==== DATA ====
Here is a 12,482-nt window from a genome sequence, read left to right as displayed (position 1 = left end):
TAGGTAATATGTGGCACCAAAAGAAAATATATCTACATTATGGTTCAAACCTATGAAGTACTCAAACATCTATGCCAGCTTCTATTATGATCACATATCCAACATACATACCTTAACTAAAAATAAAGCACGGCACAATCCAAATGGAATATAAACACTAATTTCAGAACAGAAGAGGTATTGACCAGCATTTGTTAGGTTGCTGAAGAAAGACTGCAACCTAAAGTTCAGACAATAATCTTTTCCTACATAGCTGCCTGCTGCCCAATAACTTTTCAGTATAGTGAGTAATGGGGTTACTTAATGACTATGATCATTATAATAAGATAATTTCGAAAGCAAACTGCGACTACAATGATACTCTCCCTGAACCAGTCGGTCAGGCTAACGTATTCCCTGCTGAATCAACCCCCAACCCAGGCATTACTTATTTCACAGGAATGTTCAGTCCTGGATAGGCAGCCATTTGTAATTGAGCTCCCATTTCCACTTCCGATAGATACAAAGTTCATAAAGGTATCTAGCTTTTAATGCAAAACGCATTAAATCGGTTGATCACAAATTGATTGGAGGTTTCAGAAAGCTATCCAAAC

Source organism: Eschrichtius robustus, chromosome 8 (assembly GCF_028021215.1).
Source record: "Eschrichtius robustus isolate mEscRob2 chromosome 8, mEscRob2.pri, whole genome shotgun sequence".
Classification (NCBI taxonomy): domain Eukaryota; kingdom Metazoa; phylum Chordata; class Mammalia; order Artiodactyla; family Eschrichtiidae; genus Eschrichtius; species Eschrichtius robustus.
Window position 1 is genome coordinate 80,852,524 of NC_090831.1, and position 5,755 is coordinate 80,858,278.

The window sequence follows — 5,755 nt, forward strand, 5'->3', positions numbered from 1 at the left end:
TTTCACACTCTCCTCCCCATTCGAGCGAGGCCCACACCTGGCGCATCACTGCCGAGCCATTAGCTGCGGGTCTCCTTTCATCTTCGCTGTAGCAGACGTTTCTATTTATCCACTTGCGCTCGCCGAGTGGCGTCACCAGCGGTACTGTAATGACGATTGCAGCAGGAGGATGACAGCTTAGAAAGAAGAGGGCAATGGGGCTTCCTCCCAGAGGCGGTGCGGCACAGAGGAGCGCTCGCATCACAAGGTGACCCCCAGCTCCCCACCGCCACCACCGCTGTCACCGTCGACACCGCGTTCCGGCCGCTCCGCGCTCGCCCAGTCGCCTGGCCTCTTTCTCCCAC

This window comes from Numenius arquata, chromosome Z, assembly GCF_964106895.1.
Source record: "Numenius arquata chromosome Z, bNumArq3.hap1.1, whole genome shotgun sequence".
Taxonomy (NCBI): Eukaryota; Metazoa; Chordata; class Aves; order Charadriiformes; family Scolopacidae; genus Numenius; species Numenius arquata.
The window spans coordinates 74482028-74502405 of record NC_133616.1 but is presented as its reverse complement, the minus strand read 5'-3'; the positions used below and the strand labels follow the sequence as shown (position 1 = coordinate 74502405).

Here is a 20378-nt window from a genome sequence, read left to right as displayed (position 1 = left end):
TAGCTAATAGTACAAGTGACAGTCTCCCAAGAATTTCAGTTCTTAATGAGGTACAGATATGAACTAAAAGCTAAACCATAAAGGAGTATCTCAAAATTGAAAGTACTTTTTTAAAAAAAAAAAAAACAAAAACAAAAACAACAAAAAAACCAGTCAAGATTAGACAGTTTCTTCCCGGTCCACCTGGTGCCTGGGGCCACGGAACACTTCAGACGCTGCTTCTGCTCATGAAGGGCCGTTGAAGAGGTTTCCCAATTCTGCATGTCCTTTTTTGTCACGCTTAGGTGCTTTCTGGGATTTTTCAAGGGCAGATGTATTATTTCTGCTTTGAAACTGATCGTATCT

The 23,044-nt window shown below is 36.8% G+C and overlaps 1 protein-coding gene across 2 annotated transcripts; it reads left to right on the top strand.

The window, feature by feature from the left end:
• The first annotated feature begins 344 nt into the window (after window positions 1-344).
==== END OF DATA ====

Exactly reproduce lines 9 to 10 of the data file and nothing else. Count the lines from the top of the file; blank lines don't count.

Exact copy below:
This window comes from Numenius arquata, chromosome Z, assembly GCF_964106895.1.
Source record: "Numenius arquata chromosome Z, bNumArq3.hap1.1, whole genome shotgun sequence".